has been a precious metals dealer for nearly 50 years and knows
what gold bubble mania looks like. We are nowhere near that stage,
in his opinion.
sees a US populace largely unappreciative of holding precious metal
as a store of wealth, and engaged in a slow process of dis-hording
their gold and silver to eager foreign buyers, who are more than
happy to take the bullion back to their shores.
In terms of
where we are on the gold mania spectrum, he sees us at a "2"
out of 10.
But he foresees
a very rude awakening ahead, as the populace eventually wakes up
to the increasing damage that our over-debted global economy is
doing to the purchasing power of world currencies. Because when
the general investor finally realizes the protection the precious
metals offer against currency debasement, much of the retail supply
will already be out of the system, in very tight hands and largely
supply gets tight, there will be more challenges to obtaining physical
bullion during a buying mania than there were during the last mania
in 1980. There are many fewer local sources to exchange bullion
these days, as much of that business is now transacted by online
vendors dependent mail delivery to ship product, and they are more
vulnerable to supply chain disruptions.
Be sure you're
aware of how the form in which you hold your bullion will affect
the price you get during a buying frenzy, when refining capacity
is overwhelmed. You may find that your gold or silver sells at a
hefty discount because it's not in a preferred format for trade.
a True Gold Mania Looks Like
The phone calls
were ringing so much we could not answer them. We had to just put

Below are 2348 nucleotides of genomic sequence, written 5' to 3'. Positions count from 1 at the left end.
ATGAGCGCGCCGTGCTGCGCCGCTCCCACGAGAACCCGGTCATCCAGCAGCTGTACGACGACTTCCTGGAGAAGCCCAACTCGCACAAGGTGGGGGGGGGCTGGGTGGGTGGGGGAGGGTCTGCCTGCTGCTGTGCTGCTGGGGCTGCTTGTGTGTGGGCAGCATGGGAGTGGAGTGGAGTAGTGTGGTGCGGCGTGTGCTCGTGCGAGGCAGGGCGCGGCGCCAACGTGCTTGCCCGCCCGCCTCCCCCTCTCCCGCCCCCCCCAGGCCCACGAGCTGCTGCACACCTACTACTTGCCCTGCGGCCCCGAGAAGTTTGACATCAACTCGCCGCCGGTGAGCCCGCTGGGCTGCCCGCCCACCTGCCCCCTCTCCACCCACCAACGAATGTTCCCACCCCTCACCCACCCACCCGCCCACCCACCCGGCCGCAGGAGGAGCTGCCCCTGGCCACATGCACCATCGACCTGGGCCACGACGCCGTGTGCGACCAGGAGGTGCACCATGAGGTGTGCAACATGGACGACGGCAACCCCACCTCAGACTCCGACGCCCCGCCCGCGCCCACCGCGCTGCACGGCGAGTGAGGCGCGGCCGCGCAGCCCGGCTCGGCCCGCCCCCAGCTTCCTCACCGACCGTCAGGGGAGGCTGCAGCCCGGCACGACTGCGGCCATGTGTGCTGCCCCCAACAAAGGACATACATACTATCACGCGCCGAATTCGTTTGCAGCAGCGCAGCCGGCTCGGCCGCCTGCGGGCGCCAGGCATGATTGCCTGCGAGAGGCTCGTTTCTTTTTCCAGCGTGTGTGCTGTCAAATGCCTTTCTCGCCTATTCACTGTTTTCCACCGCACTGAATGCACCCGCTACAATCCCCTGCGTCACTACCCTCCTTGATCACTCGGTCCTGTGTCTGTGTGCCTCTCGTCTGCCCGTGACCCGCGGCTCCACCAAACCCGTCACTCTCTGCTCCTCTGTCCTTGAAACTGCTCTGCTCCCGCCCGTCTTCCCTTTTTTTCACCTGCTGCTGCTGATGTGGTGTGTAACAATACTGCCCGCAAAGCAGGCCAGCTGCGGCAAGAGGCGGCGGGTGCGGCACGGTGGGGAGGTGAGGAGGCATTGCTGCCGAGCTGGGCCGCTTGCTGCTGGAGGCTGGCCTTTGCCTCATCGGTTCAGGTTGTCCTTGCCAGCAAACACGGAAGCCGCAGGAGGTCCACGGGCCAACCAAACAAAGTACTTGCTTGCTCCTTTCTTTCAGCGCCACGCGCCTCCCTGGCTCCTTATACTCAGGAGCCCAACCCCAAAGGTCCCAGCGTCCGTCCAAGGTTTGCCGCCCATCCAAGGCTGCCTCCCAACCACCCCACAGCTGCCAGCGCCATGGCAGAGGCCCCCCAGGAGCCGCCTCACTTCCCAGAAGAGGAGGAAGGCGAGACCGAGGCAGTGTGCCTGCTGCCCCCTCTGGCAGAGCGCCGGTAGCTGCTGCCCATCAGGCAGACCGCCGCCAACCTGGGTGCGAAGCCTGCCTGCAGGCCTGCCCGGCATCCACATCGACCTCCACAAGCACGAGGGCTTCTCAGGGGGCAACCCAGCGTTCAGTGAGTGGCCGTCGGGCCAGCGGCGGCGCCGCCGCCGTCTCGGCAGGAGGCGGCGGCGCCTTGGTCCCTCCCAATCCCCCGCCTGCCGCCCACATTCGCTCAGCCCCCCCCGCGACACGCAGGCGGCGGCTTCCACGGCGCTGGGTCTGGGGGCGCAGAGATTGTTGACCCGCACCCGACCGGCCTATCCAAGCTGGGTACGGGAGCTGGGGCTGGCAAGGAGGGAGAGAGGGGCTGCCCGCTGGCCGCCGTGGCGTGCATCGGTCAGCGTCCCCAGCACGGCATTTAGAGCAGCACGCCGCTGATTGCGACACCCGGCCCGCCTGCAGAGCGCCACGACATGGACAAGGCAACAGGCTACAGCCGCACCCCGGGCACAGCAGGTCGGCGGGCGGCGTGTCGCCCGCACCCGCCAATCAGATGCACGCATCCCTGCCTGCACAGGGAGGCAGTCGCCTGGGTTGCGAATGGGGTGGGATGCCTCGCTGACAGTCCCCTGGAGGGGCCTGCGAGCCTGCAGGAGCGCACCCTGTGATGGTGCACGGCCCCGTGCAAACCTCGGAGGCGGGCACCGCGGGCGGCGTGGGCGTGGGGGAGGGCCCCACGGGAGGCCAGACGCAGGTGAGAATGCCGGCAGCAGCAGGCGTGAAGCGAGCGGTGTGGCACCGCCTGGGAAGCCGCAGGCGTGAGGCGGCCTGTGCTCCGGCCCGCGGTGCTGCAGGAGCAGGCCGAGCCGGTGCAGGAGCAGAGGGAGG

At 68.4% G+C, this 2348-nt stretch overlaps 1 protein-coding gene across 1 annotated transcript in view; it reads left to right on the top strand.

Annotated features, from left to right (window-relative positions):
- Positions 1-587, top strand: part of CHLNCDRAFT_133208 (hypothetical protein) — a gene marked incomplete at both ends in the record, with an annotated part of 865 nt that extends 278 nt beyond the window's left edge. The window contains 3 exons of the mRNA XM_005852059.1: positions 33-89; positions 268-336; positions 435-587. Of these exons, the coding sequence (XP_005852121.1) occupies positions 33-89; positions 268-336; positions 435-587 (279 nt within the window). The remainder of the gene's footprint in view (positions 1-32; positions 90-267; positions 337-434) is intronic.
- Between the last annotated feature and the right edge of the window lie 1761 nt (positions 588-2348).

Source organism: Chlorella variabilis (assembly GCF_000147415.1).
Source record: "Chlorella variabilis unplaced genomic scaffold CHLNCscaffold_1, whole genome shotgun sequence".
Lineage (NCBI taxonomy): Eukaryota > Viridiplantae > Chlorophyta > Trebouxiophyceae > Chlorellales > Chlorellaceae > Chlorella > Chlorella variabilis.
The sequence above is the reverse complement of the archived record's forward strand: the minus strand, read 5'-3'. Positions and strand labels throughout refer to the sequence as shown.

all our lines on hold so we could service the customers, and we
wanted to service our own customers first.
We would come
in to open at nine in the morning and there would already be a line
out the door and down the block. Sometimes the line was mostly buyers;
sometimes there were sellers. We would run out of metal. We would
run out of anything. And we would have to divide the line
into two lines. We would take the sellers in first, get some product,
and sort it before the buyers were let in.
were not very discriminating then; they were panicking. By the time
it peaked in January 1980, there were people out there who did not
even understand free market economics or precious metal economics;
they were just buying because it was fashionable or because it was
going up forever. Those are more the makings of a bubble; today
most people are coming in to sell.
seller today is really the opposite of who they were 30, 40, 50
years ago. People used to save, either through a bank account, or
keeping some coins around, putting away silver dollars when they
came back from Reno or Lake Tahoe. They would be buying some interesting
furniture or jewelry and then they had income in excess of their
expenses. Today, so many households are stressed having expenses
greater than their income or servicing a lot of debt that they are
starting to sell the things, the heirlooms, that they so prized
before. So we are seeing people sell their Rolex they do not want
anymore or cannot afford to keep, their old jewelry, their parents
jewelry, and belongings that they inherited. The coins they collected
when they were a kid. it is sad, in a way, because what we are